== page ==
As the Park District Board of Commissioners inches closer to determining the fate of , residents continue to debate its proposed redesign.
There are currently two community groups discussing whether or not the plan should be adopted by the Park Board. Ravinia Neighbors Association (RNA) , a roughly 1900-square foot multi-purpose building that would cost between $579,000 to $630,000 to build, while the newly formed Friends of Rosewood (FOR) .
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"[RNA] keep trying to speak for the entire town of Highland Park and we thought that was enough," said Michelle Holleman, FOR organizing committee member. "We've formed more to promote the plan we believe in."
Though RNA members have and spoken at meetings against the proposed plan, the group favors every aspect of it except for the interpretive center, according to RNA Publicity Director Doug Purington.
"It's not all or nothing," Purington said. "We want every single part of that plan to move quickly except for the interpretive center."
Purington says that in addition to creating a larger environmental footprint and unnecessarily blocking the view, the building will lead to more people on the beach than the space can handle.
"They want to get the whole ball of wax and they've been pushing for that," Purington said about the plan's supporters.
Holleman, however, thinks RNA's opposition stems from its members not wanting these facilities and the increased activity they may lead to in their backyard.
"We are lucky to have this space and we need to use it for people responsibly," Holleman said. "We're just here to generate support."
What happens if the board votes 'no'
The Rosewood Beach task force presented its redesign plan for the beach to the board on June 21, after a year of meetings with architects and a construction manager to come up with a plan its members felt fit the whole community. The task force's plan includes a boardwalk, the interpretive center, viewing areas, a concession stand and bathrooms.
"It's not just, 'I grew up in New Jersey and we have boardwalks there,'" . "We've kept in mind how Highland Parkers use that beach."
The project's estimated cost is $3.8 million, according to the Park District's website. Construction cost would be funded through grants and Park District reserves and revenues generated through rentals and programming would be used to help offset operational and maintenance costs.
The board expects to vote on the plan as a whole at its July 26 meeting, according to board president Scott Meyers. If the board approves the plan, the next step is to develop a schematic for the city of Highland Park and the Army Corps of Engineers.
"The final vote is up or down to provide preliminary approval of the entire task force proposal as a whole," Meyers told Patch this week. "If we vote against the plan we will go back to the drawing board and figure out why it didn't pass."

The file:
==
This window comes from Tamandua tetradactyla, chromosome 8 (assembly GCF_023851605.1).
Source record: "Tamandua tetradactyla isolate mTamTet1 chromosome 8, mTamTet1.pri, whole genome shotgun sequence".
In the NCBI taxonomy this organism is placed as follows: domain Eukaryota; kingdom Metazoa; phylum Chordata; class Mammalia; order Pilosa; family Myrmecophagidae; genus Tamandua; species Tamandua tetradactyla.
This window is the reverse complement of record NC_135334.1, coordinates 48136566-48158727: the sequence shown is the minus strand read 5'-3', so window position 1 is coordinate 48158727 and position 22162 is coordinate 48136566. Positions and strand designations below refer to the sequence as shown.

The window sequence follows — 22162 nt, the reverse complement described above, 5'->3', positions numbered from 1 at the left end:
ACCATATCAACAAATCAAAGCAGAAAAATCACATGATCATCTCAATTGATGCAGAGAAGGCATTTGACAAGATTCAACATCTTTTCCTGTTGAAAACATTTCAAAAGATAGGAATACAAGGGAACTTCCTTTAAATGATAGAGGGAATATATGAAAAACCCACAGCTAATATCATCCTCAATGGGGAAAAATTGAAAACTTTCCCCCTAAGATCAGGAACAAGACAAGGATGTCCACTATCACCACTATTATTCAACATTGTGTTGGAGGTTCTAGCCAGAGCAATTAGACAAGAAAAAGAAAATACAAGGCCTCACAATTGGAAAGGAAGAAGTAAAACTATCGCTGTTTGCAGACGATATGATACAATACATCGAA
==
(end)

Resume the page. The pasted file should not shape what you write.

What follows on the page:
The voting process will not include the opportunity to remove parts of the plan, like the controversial interpretive center. Doing so would be inconsistent with how the board first outlined this process, according to Meyers.
"It wouldn't be appropriate to just lop off part of the project," Meyers said, pointing out that the task force was enlisted to create a singular vision for the beach. "We owe it to the public and the task force to call for an up or down vote."
If the board votes against the redesign, the proposal process would most likely restart. The task force would probably be reconvened, or a new one would be created, according to Meyers. He said it would be very time-consuming.
"No one is looking to slow down the process, but at the same it's time better that we get it right than we get it right now," he said.
Embracing multiple viewpoints
The last time two community groups were formed to favor or oppose a citywide topic was when . The Park District , and has received hundreds of emailed comments about the plan, in addition to feedback from FOR and RNA members. Meyers told Patch he's happy to see so much community participation in this process.
"My hope is that having more view points available will hurt misinformation," Meyers said. "We sincerely want to hear what people think."
Though Meyers declined to provide his impression of the proposal while the board is deliberating on it, he did give an example of how resident participation has helped the process along. After a number of residents emailed concerns that birds might fly into the glass used for some of the structures, the board reached out to various environmental services and found out that the type of glass proposed would create visual noise, decreasing the chances of bird collisions.
"We want information," Meyers said. "We're listening to comments as they continue to come in."
The Park Board meets for a workshop meeting on Thursday, July 12 at 6 p.m. at West Ridge Center.